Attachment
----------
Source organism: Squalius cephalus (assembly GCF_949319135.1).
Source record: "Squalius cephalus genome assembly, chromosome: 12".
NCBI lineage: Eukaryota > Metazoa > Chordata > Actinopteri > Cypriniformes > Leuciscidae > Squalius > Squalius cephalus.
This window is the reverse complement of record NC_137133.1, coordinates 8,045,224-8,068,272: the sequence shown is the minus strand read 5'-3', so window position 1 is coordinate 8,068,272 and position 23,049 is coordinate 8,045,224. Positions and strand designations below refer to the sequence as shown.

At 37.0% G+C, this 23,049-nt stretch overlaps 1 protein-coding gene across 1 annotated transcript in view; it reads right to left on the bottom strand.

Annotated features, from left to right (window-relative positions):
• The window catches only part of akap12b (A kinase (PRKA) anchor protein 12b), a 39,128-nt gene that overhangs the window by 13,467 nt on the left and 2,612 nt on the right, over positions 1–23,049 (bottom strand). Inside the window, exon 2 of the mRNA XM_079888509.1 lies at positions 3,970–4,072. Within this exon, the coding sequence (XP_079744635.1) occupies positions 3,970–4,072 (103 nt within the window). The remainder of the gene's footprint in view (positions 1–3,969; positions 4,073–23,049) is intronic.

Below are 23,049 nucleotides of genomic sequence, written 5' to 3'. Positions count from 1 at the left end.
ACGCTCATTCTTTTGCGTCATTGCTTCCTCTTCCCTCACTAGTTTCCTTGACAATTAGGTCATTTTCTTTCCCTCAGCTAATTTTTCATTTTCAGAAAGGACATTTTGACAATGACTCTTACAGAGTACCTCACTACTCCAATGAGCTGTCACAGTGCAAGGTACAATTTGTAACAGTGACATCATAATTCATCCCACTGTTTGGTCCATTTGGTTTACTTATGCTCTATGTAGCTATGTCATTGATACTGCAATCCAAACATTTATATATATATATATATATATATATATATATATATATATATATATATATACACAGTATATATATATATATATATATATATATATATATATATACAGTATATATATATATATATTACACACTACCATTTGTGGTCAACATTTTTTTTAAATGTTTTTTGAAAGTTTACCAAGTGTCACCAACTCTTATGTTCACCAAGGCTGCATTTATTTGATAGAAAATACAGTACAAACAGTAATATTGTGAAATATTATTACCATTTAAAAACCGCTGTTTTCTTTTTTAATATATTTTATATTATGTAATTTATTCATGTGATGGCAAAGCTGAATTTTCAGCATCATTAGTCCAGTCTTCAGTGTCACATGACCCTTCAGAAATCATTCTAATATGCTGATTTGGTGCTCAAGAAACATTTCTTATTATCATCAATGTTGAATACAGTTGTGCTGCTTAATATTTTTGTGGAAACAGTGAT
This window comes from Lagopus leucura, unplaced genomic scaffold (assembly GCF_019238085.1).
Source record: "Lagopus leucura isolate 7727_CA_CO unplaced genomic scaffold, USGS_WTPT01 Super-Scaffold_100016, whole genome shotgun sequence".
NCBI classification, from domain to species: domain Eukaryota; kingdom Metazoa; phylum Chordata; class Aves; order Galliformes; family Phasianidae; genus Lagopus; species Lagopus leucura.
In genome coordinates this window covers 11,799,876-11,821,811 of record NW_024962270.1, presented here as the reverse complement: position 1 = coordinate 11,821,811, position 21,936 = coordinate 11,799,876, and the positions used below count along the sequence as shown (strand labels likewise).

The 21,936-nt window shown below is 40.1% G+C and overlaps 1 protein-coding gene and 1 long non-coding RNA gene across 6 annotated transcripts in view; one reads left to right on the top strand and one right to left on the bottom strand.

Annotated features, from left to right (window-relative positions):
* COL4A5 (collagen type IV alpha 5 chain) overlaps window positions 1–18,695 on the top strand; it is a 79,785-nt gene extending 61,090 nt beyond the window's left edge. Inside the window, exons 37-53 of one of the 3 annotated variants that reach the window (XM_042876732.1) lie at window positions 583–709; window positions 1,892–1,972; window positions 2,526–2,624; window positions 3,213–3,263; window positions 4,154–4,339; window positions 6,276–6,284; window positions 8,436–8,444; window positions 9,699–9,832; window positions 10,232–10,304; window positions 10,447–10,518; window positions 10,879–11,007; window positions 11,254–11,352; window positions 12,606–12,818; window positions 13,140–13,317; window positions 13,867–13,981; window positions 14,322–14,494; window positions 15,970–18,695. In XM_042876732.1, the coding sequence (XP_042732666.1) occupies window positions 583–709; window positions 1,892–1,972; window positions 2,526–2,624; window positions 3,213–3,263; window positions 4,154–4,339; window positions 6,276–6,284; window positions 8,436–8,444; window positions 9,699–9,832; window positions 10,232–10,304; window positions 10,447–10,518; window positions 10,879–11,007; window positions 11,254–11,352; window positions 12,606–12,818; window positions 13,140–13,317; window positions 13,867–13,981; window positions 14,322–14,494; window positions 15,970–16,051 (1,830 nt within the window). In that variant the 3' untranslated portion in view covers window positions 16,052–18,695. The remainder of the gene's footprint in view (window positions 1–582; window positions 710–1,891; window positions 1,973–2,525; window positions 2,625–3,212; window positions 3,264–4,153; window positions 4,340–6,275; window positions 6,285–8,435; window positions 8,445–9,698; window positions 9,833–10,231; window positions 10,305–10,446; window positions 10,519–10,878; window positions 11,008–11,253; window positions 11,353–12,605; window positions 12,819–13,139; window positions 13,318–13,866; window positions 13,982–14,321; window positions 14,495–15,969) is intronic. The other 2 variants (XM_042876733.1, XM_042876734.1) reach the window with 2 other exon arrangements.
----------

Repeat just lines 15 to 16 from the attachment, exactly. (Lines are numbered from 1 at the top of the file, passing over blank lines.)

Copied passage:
Annotated features, from left to right (window-relative positions):
* COL4A5 (collagen type IV alpha 5 chain) overlaps window positions 1–18,695 on the top strand; it is a 79,785-nt gene extending 61,090 nt beyond the window's left edge. Inside the window, exons 37-53 of one of the 3 annotated variants that reach the window (XM_042876732.1) lie at window positions 583–709; window positions 1,892–1,972; window positions 2,526–2,624; window positions 3,213–3,263; window positions 4,154–4,339; window positions 6,276–6,284; window positions 8,436–8,444; window positions 9,699–9,832; window positions 10,232–10,304; window positions 10,447–10,518; window positions 10,879–11,007; window positions 11,254–11,352; window positions 12,606–12,818; window positions 13,140–13,317; window positions 13,867–13,981; window positions 14,322–14,494; window positions 15,970–18,695. In XM_042876732.1, the coding sequence (XP_042732666.1) occupies window positions 583–709; window positions 1,892–1,972; window positions 2,526–2,624; window positions 3,213–3,263; window positions 4,154–4,339; window positions 6,276–6,284; window positions 8,436–8,444; window positions 9,699–9,832; window positions 10,232–10,304; window positions 10,447–10,518; window positions 10,879–11,007; window positions 11,254–11,352; window positions 12,606–12,818; window positions 13,140–13,317; window positions 13,867–13,981; window positions 14,322–14,494; window positions 15,970–16,051 (1,830 nt within the window). In that variant the 3' untranslated portion in view covers window positions 16,052–18,695. The remainder of the gene's footprint in view (window positions 1–582; window positions 710–1,891; window positions 1,973–2,525; window positions 2,625–3,212; window positions 3,264–4,153; window positions 4,340–6,275; window positions 6,285–8,435; window positions 8,445–9,698; window positions 9,833–10,231; window positions 10,305–10,446; window positions 10,519–10,878; window positions 11,008–11,253; window positions 11,353–12,605; window positions 12,819–13,139; window positions 13,318–13,866; window positions 13,982–14,321; window positions 14,495–15,969) is intronic. The other 2 variants (XM_042876733.1, XM_042876734.1) reach the window with 2 other exon arrangements.